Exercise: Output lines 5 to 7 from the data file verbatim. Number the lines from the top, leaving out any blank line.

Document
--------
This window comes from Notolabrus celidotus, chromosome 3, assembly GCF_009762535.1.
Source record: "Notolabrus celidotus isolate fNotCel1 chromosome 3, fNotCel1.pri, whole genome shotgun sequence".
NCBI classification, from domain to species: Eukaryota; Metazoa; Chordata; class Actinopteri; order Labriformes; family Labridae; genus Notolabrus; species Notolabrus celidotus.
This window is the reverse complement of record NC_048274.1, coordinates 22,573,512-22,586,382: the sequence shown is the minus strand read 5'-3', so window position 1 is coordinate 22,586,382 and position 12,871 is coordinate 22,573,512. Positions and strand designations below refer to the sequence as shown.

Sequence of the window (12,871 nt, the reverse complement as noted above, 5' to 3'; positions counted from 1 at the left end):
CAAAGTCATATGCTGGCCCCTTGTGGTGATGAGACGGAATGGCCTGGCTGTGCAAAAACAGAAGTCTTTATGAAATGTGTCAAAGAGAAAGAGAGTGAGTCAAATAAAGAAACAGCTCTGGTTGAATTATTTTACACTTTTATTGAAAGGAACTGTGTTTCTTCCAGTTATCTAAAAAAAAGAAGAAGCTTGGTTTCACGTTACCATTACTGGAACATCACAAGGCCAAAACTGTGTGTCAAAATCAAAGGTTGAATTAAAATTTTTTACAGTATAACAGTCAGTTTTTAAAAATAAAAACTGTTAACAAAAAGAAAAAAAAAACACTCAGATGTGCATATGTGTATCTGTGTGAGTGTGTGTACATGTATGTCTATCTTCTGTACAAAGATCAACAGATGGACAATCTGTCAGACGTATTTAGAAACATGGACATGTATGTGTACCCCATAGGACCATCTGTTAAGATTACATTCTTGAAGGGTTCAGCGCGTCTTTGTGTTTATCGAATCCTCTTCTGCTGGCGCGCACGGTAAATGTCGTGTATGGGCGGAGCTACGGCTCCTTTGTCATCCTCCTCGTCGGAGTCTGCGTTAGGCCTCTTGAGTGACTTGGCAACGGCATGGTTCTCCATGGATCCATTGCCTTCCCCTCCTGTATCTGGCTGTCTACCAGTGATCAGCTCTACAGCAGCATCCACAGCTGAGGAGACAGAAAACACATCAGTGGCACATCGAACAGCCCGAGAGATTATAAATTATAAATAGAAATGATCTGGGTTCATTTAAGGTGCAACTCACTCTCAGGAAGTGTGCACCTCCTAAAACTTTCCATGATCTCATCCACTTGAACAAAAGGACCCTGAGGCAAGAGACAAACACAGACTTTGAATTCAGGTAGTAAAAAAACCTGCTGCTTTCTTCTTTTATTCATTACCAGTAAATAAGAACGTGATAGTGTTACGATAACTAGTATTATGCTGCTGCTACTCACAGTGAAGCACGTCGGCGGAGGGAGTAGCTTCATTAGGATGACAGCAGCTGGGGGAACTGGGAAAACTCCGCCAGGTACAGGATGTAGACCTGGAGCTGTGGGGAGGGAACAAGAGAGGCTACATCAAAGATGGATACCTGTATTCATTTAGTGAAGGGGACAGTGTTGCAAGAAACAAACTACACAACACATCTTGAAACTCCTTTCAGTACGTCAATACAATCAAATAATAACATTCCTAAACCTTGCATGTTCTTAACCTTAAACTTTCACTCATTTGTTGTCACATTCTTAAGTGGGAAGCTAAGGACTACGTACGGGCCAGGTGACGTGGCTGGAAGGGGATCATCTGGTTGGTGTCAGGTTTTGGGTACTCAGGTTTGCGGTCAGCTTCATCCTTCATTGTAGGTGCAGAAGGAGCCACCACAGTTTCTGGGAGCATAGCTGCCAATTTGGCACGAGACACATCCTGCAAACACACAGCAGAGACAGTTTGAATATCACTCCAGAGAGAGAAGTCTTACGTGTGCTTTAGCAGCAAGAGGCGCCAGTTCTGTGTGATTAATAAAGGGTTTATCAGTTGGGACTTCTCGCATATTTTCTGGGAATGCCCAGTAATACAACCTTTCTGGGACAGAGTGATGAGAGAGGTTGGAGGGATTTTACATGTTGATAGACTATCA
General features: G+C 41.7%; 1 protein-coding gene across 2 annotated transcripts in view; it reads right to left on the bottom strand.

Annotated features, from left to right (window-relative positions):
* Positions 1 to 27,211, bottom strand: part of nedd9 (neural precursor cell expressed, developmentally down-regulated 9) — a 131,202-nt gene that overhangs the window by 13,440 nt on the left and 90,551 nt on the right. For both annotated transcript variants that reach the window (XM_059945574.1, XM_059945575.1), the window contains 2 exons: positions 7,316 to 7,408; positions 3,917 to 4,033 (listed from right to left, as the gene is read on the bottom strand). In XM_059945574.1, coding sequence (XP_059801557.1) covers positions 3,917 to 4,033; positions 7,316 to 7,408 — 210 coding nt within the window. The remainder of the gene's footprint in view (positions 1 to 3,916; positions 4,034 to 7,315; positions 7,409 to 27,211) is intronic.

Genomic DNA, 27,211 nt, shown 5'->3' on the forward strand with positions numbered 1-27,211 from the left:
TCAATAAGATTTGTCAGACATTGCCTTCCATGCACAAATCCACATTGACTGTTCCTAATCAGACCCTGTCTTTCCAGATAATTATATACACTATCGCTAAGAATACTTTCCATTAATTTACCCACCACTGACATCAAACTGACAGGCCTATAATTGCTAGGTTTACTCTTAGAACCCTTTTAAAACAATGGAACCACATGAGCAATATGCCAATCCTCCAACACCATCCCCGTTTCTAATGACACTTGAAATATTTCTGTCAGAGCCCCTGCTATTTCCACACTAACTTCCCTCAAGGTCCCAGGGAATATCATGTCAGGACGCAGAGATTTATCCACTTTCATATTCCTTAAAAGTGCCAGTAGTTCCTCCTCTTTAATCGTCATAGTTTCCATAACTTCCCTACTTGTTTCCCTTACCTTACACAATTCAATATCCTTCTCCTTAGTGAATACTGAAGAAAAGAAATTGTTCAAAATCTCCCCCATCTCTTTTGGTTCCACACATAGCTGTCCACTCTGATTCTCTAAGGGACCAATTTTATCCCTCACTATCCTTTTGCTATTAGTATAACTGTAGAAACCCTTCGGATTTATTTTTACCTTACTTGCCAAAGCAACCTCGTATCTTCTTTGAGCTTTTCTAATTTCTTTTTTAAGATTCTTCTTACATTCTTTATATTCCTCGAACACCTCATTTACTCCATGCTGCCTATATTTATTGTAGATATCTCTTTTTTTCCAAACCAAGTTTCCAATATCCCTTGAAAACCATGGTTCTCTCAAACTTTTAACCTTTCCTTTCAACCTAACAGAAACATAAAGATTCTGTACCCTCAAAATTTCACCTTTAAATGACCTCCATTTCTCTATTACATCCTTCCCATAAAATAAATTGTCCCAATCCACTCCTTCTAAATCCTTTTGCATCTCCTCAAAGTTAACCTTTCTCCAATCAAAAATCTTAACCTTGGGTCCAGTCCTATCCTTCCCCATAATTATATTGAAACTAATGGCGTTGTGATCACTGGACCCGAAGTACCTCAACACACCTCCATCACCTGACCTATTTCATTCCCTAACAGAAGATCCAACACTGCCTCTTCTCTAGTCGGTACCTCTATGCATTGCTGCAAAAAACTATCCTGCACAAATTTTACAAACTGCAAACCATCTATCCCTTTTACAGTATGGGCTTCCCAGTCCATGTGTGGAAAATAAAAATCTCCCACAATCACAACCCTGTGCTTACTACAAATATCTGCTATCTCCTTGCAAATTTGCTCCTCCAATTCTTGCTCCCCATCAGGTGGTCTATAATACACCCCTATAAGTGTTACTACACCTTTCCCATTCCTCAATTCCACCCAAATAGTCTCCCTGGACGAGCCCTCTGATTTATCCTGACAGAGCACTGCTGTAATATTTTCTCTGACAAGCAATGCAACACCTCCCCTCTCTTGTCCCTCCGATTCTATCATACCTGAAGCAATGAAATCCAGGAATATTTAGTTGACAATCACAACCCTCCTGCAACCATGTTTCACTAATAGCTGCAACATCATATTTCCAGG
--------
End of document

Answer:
Sequence of the window (12,871 nt, the reverse complement as noted above, 5' to 3'; positions counted from 1 at the left end):
CAAAGTCATATGCTGGCCCCTTGTGGTGATGAGACGGAATGGCCTGGCTGTGCAAAAACAGAAGTCTTTATGAAATGTGTCAAAGAGAAAGAGAGTGAGTCAAATAAAGAAACAGCTCTGGTTGAATTATTTTACACTTTTATTGAAAGGAACTGTGTTTCTTCCAGTTATCTAAAAAAAAGAAGAAGCTTGGTTTCACGTTACCATTACTGGAACATCACAAGGCCAAAACTGTGTGTCAAAATCAAAGGTTGAATTAAAATTTTTTACAGTATAACAGTCAGTTTTTAAAAATAAAAACTGTTAACAAAAAGAAAAAAAAAACACTCAGATGTGCATATGTGTATCTGTGTGAGTGTGTGTACATGTATGTCTATCTTCTGTACAAAGATCAACAGATGGACAATCTGTCAGACGTATTTAGAAACATGGACATGTATGTGTACCCCATAGGACCATCTGTTAAGATTACATTCTTGAAGGGTTCAGCGCGTCTTTGTGTTTATCGAATCCTCTTCTGCTGGCGCGCACGGTAAATGTCGTGTATGGGCGGAGCTACGGCTCCTTTGTCATCCTCCTCGTCGGAGTCTGCGTTAGGCCTCTTGAGTGACTTGGCAACGGCATGGTTCTCCATGGATCCATTGCCTTCCCCTCCTGTATCTGGCTGTCTACCAGTGATCAGCTCTACAGCAGCATCCACAGCTGAGGAGACAGAAAACACATCAGTGGCACATCGAACAGCCCGAGAGATTATAAATTATAAATAGAAATGATCTGGGTTCATTTAAGGTGCAACTCACTCTCAGGAAGTGTGCACCTCCTAAAACTTTCCATGATCTCATCCACTTGAACAAAAGGACCCTGAGGCAAGAGACAAACACAGACTTTGAATTCAGGTAGTAAAAAAACCTGCTGCTTTCTTCTTTTATTCATTACCAGTAAATAAGAACGTGATAGTGTTACGATAACTAGTATTATGCTGCTGCTACTCACAGTGAAGCACGTCGGCGGAGGGAGTAGCTTCATTAGGATGACAGCAGCTGGGGGAACTGGGAAAACTCCGCCAGGTACAGGATGTAGACCTGGAGCTGTGGGGAGGGAACAAGAGAGGCTACATCAAAGATGGATACCTGTATTCATTTAGTGAAGGGGACAGTGTTGCAAGAAACAAACTACACAACACATCTTGAAACTCCTTTCAGTACGTCAATACAATCAAATAATAACATTCCTAAACCTTGCATGTTCTTAACCTTAAACTTTCACTCATTTGTTGTCACATTCTTAAGTGGGAAGCTAAGGACTACGTACGGGCCAGGTGACGTGGCTGGAAGGGGATCATCTGGTTGGTGTCAGGTTTTGGGTACTCAGGTTTGCGGTCAGCTTCATCCTTCATTGTAGGTGCAGAAGGAGCCACCACAGTTTCTGGGAGCATAGCTGCCAATTTGGCACGAGACACATCCTGCAAACACACAGCAGAGACAGTTTGAATATCACTCCAGAGAGAGAAGTCTTACGTGTGCTTTAGCAGCAAGAGGCGCCAGTTCTGTGTGATTAATAAAGGGTTTATCAGTTGGGACTTCTCGCATATTTTCTGGGAATGCCCAGTAATACAACCTTTCTGGGACAGAGTGATGAGAGAGGTTGGAGGGATTTTACATGTTGATAGACTATCA
General features: G+C 41.7%; 1 protein-coding gene across 2 annotated transcripts in view; it reads right to left on the bottom strand.